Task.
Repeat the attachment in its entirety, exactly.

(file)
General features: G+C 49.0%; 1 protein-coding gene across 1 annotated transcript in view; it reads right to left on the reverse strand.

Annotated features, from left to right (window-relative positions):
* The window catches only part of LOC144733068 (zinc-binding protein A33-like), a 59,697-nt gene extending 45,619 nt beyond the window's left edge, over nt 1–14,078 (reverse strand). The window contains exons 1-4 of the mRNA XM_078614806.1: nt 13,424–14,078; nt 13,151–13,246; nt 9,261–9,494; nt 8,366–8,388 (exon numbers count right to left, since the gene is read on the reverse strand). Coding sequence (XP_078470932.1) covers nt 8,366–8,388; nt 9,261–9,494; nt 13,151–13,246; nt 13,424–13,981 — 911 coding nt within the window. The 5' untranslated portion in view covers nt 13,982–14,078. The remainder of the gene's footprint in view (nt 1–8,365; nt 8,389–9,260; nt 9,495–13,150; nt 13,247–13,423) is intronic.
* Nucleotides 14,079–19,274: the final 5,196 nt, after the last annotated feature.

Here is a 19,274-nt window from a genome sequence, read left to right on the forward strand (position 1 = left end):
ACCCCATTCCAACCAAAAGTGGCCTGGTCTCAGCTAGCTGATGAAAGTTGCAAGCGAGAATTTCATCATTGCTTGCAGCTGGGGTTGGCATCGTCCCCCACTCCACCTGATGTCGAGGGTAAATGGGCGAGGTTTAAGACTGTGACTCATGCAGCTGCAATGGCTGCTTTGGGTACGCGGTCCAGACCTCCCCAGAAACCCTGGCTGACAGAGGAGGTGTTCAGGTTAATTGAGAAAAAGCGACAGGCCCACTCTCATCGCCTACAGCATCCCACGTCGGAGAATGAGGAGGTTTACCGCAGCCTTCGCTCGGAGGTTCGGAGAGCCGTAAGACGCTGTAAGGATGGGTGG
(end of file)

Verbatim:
General features: G+C 49.0%; 1 protein-coding gene across 1 annotated transcript in view; it reads right to left on the reverse strand.

Annotated features, from left to right (window-relative positions):
* The window catches only part of LOC144733068 (zinc-binding protein A33-like), a 59,697-nt gene extending 45,619 nt beyond the window's left edge, over nt 1–14,078 (reverse strand). The window contains exons 1-4 of the mRNA XM_078614806.1: nt 13,424–14,078; nt 13,151–13,246; nt 9,261–9,494; nt 8,366–8,388 (exon numbers count right to left, since the gene is read on the reverse strand). Coding sequence (XP_078470932.1) covers nt 8,366–8,388; nt 9,261–9,494; nt 13,151–13,246; nt 13,424–13,981 — 911 coding nt within the window. The 5' untranslated portion in view covers nt 13,982–14,078. The remainder of the gene's footprint in view (nt 1–8,365; nt 8,389–9,260; nt 9,495–13,150; nt 13,247–13,423) is intronic.
* Nucleotides 14,079–19,274: the final 5,196 nt, after the last annotated feature.

Here is a 19,274-nt window from a genome sequence, read left to right on the forward strand (position 1 = left end):
ACCCCATTCCAACCAAAAGTGGCCTGGTCTCAGCTAGCTGATGAAAGTTGCAAGCGAGAATTTCATCATTGCTTGCAGCTGGGGTTGGCATCGTCCCCCACTCCACCTGATGTCGAGGGTAAATGGGCGAGGTTTAAGACTGTGACTCATGCAGCTGCAATGGCTGCTTTGGGTACGCGGTCCAGACCTCCCCAGAAACCCTGGCTGACAGAGGAGGTGTTCAGGTTAATTGAGAAAAAGCGACAGGCCCACTCTCATCGCCTACAGCATCCCACGTCGGAGAATGAGGAGGTTTACCGCAGCCTTCGCTCGGAGGTTCGGAGAGCCGTAAGACGCTGTAAGGATGGGTGG